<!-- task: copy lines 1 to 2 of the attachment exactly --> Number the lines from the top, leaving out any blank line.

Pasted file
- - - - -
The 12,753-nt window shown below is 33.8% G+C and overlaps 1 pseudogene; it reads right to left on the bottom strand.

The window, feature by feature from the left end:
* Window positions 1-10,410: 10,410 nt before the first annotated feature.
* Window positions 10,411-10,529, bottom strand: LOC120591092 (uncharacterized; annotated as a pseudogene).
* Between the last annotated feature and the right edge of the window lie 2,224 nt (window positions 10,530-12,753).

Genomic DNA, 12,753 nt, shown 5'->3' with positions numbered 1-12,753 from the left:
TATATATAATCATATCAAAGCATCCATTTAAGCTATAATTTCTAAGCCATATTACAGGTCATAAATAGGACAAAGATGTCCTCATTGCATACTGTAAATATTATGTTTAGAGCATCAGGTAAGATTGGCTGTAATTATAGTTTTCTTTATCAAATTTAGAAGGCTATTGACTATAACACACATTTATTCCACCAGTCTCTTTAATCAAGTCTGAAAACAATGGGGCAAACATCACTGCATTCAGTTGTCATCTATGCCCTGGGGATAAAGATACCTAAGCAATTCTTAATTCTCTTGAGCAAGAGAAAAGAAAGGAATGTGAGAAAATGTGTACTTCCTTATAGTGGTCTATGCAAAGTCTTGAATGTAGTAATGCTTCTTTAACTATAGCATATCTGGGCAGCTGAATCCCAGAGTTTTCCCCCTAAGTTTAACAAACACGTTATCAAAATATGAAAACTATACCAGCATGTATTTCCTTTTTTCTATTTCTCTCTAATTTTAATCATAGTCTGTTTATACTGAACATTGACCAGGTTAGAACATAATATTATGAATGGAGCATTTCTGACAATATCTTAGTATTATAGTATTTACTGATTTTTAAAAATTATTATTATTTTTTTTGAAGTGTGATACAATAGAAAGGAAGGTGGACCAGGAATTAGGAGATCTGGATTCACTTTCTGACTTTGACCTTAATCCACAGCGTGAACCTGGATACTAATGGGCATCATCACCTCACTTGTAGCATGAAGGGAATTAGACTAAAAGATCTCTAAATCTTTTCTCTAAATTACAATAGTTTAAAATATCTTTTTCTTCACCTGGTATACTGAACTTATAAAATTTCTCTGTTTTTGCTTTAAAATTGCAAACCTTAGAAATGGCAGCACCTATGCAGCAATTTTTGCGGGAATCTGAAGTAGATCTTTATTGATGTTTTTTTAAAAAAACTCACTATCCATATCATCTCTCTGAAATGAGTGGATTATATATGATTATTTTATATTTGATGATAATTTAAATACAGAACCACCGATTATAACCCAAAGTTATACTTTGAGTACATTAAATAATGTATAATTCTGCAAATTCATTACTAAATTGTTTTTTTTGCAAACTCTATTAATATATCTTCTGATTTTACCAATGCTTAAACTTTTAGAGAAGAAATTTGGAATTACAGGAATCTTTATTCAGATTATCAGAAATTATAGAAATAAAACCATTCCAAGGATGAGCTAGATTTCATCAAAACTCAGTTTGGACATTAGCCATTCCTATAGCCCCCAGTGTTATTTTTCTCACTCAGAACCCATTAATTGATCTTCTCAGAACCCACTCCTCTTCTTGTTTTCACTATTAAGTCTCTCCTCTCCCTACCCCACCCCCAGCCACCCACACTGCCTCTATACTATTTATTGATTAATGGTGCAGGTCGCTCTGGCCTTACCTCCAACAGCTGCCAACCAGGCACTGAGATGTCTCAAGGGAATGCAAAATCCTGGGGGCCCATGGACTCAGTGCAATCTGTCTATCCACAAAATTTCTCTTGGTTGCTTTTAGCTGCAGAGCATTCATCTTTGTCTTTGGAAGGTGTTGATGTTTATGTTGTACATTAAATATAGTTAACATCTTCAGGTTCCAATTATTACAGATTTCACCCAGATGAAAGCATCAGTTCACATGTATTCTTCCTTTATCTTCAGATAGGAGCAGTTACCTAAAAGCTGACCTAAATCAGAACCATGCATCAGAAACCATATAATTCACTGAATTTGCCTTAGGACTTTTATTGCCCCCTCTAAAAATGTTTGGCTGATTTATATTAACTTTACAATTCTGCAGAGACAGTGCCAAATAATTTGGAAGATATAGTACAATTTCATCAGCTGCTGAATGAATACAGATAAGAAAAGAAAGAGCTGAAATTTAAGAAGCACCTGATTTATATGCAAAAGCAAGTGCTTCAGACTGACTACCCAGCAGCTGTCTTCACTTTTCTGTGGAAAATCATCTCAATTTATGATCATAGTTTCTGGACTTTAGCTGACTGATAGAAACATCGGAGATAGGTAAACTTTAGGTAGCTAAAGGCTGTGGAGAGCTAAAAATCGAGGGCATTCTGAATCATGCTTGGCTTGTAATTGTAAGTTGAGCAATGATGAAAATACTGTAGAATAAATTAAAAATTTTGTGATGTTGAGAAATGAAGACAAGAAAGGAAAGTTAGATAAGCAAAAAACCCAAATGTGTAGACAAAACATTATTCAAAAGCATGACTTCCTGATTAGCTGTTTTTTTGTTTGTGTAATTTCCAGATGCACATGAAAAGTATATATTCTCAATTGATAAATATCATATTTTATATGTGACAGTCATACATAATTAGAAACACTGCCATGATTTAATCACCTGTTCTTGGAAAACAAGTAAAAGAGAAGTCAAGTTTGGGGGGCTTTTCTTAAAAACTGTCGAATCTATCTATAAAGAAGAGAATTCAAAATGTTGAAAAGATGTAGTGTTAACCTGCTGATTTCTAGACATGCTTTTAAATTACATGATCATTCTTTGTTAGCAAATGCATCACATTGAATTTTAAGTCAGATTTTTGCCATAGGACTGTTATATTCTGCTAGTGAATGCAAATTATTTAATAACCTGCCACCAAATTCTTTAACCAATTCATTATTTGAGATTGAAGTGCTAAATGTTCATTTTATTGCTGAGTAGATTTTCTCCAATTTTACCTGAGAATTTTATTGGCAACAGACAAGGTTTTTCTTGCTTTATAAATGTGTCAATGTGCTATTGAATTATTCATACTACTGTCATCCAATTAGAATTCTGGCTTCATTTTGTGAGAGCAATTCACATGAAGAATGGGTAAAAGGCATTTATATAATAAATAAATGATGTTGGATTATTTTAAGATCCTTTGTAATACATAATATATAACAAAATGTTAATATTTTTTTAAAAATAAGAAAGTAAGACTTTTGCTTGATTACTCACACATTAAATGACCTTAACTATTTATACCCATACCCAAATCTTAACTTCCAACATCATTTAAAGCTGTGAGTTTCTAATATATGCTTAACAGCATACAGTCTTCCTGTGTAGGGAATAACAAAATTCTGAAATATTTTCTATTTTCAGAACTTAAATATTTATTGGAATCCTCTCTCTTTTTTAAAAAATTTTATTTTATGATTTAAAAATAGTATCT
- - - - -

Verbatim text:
The 12,753-nt window shown below is 33.8% G+C and overlaps 1 pseudogene; it reads right to left on the bottom strand.

The window, feature by feature from the left end: